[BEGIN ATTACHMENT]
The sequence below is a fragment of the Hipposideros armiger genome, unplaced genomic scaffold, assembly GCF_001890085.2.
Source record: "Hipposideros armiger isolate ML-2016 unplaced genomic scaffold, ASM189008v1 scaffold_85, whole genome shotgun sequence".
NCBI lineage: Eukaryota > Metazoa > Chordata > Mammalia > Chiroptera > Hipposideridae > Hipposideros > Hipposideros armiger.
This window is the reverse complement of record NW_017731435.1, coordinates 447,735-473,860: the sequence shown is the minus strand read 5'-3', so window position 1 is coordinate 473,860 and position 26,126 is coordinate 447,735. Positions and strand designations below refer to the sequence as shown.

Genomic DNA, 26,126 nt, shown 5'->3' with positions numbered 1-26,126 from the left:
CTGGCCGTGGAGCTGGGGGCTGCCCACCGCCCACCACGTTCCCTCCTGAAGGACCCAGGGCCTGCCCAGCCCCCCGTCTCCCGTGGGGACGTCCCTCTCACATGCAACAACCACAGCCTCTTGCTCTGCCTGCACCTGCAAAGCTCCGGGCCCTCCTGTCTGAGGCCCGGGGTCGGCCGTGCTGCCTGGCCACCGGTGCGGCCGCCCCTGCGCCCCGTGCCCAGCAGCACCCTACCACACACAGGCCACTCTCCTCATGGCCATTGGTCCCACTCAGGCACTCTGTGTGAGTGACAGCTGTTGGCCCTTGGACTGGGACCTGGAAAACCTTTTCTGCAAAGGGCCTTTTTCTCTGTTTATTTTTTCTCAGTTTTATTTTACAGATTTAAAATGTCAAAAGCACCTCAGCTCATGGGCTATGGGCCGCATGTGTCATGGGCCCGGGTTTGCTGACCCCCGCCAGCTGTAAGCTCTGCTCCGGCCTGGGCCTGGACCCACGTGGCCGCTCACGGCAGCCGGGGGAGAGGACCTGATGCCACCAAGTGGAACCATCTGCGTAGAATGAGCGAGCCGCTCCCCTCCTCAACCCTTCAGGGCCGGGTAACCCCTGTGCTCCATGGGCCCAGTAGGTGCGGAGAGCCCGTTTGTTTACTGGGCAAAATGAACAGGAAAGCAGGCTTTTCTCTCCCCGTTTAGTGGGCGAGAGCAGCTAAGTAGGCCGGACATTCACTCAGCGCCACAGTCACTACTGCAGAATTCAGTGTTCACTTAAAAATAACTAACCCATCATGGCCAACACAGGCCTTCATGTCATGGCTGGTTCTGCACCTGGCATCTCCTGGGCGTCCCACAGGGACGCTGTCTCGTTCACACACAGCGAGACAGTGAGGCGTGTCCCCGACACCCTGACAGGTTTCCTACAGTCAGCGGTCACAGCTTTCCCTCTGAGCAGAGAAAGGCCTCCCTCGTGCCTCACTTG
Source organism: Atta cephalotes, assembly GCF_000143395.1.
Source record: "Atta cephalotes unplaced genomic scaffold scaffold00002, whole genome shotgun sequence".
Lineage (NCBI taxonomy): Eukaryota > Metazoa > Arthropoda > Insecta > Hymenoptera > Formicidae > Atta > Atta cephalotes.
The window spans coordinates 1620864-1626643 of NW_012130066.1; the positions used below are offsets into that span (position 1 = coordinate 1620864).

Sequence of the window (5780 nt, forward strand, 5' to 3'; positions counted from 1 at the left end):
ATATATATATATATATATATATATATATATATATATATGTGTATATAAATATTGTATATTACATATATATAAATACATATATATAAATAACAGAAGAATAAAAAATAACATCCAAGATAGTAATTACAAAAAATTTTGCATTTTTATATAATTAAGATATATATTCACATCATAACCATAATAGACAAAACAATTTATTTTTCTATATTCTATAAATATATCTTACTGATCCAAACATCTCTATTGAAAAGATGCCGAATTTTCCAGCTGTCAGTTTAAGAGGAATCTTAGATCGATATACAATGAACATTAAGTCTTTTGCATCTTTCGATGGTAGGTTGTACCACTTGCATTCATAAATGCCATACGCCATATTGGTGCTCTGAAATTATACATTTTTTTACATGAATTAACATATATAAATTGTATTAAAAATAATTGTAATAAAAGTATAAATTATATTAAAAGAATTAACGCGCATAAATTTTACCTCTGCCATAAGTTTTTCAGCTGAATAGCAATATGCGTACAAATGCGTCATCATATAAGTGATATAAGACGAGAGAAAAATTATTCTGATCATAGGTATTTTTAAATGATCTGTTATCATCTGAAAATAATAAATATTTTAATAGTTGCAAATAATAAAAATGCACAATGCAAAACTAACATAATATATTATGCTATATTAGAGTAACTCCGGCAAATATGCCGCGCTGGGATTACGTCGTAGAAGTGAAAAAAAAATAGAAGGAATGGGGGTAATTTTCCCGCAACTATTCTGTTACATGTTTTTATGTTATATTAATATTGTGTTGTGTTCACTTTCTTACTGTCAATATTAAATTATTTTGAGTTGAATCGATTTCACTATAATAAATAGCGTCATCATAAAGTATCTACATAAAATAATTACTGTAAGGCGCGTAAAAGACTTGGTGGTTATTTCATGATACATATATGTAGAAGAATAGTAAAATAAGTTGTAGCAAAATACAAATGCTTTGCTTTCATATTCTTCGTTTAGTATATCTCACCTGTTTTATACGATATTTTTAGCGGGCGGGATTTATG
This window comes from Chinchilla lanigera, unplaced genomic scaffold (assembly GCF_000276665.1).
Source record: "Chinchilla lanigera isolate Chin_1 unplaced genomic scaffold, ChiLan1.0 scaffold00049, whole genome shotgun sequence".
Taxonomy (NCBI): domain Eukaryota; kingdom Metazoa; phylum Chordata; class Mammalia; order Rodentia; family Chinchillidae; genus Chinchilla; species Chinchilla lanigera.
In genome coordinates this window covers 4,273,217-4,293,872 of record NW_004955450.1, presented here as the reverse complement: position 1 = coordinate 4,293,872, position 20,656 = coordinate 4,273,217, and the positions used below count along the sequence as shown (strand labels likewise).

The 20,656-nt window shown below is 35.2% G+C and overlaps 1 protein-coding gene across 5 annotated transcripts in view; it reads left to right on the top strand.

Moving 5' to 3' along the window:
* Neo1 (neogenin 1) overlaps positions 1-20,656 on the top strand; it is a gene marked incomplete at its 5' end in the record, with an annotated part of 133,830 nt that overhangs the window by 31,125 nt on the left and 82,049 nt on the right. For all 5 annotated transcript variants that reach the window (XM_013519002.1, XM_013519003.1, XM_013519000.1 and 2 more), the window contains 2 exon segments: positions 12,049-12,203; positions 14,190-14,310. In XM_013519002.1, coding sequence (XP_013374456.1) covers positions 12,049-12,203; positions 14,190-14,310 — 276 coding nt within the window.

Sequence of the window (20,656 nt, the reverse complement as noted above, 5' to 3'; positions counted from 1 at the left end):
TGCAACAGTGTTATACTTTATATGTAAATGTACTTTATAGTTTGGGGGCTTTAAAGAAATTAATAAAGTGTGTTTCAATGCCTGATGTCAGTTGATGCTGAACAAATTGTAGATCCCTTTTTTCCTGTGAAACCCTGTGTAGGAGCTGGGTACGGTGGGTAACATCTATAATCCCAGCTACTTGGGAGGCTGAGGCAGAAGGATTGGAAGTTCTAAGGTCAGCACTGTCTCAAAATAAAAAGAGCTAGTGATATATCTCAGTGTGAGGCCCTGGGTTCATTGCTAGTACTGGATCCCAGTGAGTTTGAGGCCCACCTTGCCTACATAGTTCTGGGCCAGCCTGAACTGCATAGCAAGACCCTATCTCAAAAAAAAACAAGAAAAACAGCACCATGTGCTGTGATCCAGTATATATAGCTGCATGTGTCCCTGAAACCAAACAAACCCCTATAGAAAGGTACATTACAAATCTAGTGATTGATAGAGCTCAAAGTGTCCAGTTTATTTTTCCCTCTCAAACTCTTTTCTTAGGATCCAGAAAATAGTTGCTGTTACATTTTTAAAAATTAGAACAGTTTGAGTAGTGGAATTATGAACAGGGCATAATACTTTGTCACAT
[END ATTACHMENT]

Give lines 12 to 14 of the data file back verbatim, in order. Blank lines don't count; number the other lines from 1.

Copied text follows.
ATATATATATATATATATATATATATATATATATATATGTGTATATAAATATTGTATATTACATATATATAAATACATATATATAAATAACAGAAGAATAAAAAATAACATCCAAGATAGTAATTACAAAAAATTTTGCATTTTTATATAATTAAGATATATATTCACATCATAACCATAATAGACAAAACAATTTATTTTTCTATATTCTATAAATATATCTTACTGATCCAAACATCTCTATTGAAAAGATGCCGAATTTTCCAGCTGTCAGTTTAAGAGGAATCTTAGATCGATATACAATGAACATTAAGTCTTTTGCATCTTTCGATGGTAGGTTGTACCACTTGCATTCATAAATGCCATACGCCATATTGGTGCTCTGAAATTATACATTTTTTTACATGAATTAACATATATAAATTGTATTAAAAATAATTGTAATAAAAGTATAAATTATATTAAAAGAATTAACGCGCATAAATTTTACCTCTGCCATAAGTTTTTCAGCTGAATAGCAATATGCGTACAAATGCGTCATCATATAAGTGATATAAGACGAGAGAAAAATTATTCTGATCATAGGTATTTTTAAATGATCTGTTATCATCTGAAAATAATAAATATTTTAATAGTTGCAAATAATAAAAATGCACAATGCAAAACTAACATAATATATTATGCTATATTAGAGTAACTCCGGCAAATATGCCGCGCTGGGATTACGTCGTAGAAGTGAAAAAAAAATAGAAGGAATGGGGGTAATTTTCCCGCAACTATTCTGTTACATGTTTTTATGTTATATTAATATTGTGTTGTGTTCACTTTCTTACTGTCAATATTAAATTATTTTGAGTTGAATCGATTTCACTATAATAAATAGCGTCATCATAAAGTATCTACATAAAATAATTACTGTAAGGCGCGTAAAAGACTTGGTGGTTATTTCATGATACATATATGTAGAAGAATAGTAAAATAAGTTGTAGCAAAATACAAATGCTTTGCTTTCATATTCTTCGTTTAGTATATCTCACCTGTTTTATACGATATTTTTAGCGGGCGGGATTTATG
This window comes from Chinchilla lanigera, unplaced genomic scaffold (assembly GCF_000276665.1).
Source record: "Chinchilla lanigera isolate Chin_1 unplaced genomic scaffold, ChiLan1.0 scaffold00049, whole genome shotgun sequence".